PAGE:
You Must Be Able to Communicate During an Emergency



Updated October 9, 2023
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The first common element of both disaster recovery and incident response plans is the need to plan your communications during an emergency. There are many reasons why you don’t want to leave this to chance:

  • Your normal communication tools may not be available due to an outage or fault.

  • You may have no physical access to your communication devices, or other physical locations or equipment needed to use them.

  • You may not have reliable internet access.

Regardless of why you can’t just “do what you always do,” there are a number of key communications channels you need to establish when handling an incident or disaster. These include:

Example: Emergency Communication Channels

Emergency ServicesTo coordinate any response needed from fire, ambulance, police, or other emergency support services.
Executive and BoardTo communicate updates and briefings as the situation evolves.
Whole CompanyTo inform the team of the situation and any changes to operations as a result.
MediaTo manage and respond proactively to media questions in the event of a publicized issue.
CustomersTo support, soothe, and inform customers as the situation evolves, such that they know what to expect and are aware of any risks or service interruptions.
Internal Response TeamTo communicate internally to collaborate on incident response or disaster recovery activity, as well as to capture the timeline of events as they emerge.

When choosing appropriate communications channels and technologies, you should consider some of the following:

  • Does my audience have access to this channel?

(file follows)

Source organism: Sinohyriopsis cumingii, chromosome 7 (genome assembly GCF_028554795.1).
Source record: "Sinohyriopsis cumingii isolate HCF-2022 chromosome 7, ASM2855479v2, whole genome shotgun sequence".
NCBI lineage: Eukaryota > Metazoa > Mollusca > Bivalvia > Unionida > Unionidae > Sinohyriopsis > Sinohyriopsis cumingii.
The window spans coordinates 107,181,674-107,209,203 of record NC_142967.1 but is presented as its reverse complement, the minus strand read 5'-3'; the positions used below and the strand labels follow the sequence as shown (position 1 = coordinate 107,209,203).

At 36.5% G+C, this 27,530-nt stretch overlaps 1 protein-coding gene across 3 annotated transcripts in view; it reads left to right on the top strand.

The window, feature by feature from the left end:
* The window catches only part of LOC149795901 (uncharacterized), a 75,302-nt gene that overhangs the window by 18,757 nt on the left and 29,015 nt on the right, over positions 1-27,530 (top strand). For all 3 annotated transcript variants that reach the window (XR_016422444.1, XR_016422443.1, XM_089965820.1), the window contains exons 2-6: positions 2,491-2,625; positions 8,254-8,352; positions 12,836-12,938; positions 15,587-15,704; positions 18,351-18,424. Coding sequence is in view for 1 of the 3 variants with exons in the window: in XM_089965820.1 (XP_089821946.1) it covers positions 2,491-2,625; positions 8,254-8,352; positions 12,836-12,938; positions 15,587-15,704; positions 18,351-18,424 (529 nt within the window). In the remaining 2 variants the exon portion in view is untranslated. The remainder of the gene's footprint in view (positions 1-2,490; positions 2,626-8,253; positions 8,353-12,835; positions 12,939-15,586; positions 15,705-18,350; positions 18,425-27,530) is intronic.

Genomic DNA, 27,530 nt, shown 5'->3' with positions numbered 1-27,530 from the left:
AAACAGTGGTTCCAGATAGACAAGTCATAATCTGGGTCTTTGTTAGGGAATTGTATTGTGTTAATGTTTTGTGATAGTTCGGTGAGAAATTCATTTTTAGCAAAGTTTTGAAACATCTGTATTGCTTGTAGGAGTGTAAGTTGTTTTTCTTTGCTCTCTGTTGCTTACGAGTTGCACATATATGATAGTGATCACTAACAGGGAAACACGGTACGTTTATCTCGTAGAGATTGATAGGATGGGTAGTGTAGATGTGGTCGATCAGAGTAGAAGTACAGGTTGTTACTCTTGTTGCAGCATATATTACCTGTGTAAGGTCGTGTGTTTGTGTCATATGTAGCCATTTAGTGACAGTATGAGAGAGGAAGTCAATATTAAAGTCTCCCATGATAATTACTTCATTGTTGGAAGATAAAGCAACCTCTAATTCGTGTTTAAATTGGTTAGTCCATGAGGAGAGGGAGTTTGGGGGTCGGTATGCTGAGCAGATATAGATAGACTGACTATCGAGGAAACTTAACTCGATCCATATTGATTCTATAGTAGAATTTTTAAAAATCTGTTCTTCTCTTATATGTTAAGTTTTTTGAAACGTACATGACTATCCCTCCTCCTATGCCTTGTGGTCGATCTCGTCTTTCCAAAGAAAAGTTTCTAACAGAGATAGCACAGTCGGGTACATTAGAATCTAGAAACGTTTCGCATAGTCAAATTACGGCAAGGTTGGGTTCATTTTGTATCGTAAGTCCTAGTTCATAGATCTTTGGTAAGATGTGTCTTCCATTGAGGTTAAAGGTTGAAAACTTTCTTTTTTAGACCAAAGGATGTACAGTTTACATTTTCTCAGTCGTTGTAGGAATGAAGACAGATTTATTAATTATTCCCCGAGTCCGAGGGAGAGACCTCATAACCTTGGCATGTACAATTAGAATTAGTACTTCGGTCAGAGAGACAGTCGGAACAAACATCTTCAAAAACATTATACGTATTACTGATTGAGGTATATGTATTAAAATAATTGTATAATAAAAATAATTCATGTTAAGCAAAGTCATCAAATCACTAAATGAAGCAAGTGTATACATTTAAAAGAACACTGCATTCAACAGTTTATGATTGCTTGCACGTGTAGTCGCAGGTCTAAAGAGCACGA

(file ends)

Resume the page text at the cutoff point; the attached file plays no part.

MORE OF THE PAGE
• Do we need any specialist equipment, accounts, or access that can be set up in advance?

  • Is this channel secure enough to send sensitive information during an emergency, or do you need to document guidance concerning what information can be shared and where?

  • Does my audience know where to expect communications?

  • Do I need evidence of this communication after the incident or disaster has ended?

The right communication channel is one that you can safely access, that can reach your required audience, and that will protect your communications in transit (while being sent) and at rest (once they have been sent). Remember that in stressful situations, choosing simple, reliable communication is much better for reducing stress than choosing cutting-edge, untested options. To that end, don’t forget that sometimes just picking up the phone and calling someone is the easiest path to get the job done.

For those items that need some form of evidence after the event, ensure that any verbal channels are followed up by written summaries, shared with both parties.

Whatever channels you choose, whether it be telephone, email, collaborative documents, or messaging platforms like WhatsApp, Signal, or Slack, remember to test them first—in fact, test the entire plan.

Testing Your Plans and Getting Prepared

The second common element of both disaster recovery and incident response plans is the need to test that the plans work.

I know that it’s tempting to say “we have incidents all the time so we know what to do,” but in all honesty, just because you have incidents frequently, it doesn’t mean that they are representative of all the events you might need to deal with. There is also the question about who is “handling” your incidents. If you are responding from instinct, experience, or memory, that response is probably different from what is in your plan and may be difficult for someone else on the team to replicate.

important Every plan you create should be tested, at least once a year. It’s as simple as that.

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